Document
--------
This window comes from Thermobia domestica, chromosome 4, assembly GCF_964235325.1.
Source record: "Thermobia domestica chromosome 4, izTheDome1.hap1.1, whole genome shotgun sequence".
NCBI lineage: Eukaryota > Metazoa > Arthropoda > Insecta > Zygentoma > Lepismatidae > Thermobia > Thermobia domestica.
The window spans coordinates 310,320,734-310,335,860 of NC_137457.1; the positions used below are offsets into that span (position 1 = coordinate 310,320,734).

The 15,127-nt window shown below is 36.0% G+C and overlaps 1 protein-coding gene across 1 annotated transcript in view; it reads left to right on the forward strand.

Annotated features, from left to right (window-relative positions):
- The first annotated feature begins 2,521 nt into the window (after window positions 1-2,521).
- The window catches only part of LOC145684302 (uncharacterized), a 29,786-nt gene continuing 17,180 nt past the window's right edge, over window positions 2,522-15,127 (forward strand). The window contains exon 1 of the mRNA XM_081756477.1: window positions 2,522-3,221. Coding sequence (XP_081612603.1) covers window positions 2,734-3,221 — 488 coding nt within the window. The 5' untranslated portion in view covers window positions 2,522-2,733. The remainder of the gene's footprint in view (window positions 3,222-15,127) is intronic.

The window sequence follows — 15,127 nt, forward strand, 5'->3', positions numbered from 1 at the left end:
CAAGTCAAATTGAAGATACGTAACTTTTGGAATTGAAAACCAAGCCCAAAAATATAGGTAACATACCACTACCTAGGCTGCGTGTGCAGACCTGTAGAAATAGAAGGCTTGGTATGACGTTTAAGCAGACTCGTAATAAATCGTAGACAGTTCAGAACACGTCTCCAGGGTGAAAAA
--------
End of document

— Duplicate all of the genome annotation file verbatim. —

This window comes from Thermobia domestica, chromosome 4, assembly GCF_964235325.1.
Source record: "Thermobia domestica chromosome 4, izTheDome1.hap1.1, whole genome shotgun sequence".
NCBI lineage: Eukaryota > Metazoa > Arthropoda > Insecta > Zygentoma > Lepismatidae > Thermobia > Thermobia domestica.
The window spans coordinates 310,320,734-310,335,860 of NC_137457.1; the positions used below are offsets into that span (position 1 = coordinate 310,320,734).

The 15,127-nt window shown below is 36.0% G+C and overlaps 1 protein-coding gene across 1 annotated transcript in view; it reads left to right on the forward strand.

Annotated features, from left to right (window-relative positions):
- The first annotated feature begins 2,521 nt into the window (after window positions 1-2,521).
- The window catches only part of LOC145684302 (uncharacterized), a 29,786-nt gene continuing 17,180 nt past the window's right edge, over window positions 2,522-15,127 (forward strand). The window contains exon 1 of the mRNA XM_081756477.1: window positions 2,522-3,221. Coding sequence (XP_081612603.1) covers window positions 2,734-3,221 — 488 coding nt within the window. The 5' untranslated portion in view covers window positions 2,522-2,733. The remainder of the gene's footprint in view (window positions 3,222-15,127) is intronic.

The window sequence follows — 15,127 nt, forward strand, 5'->3', positions numbered from 1 at the left end:
CAAGTCAAATTGAAGATACGTAACTTTTGGAATTGAAAACCAAGCCCAAAAATATAGGTAACATACCACTACCTAGGCTGCGTGTGCAGACCTGTAGAAATAGAAGGCTTGGTATGACGTTTAAGCAGACTCGTAATAAATCGTAGACAGTTCAGAACACGTCTCCAGGGTGAAAAA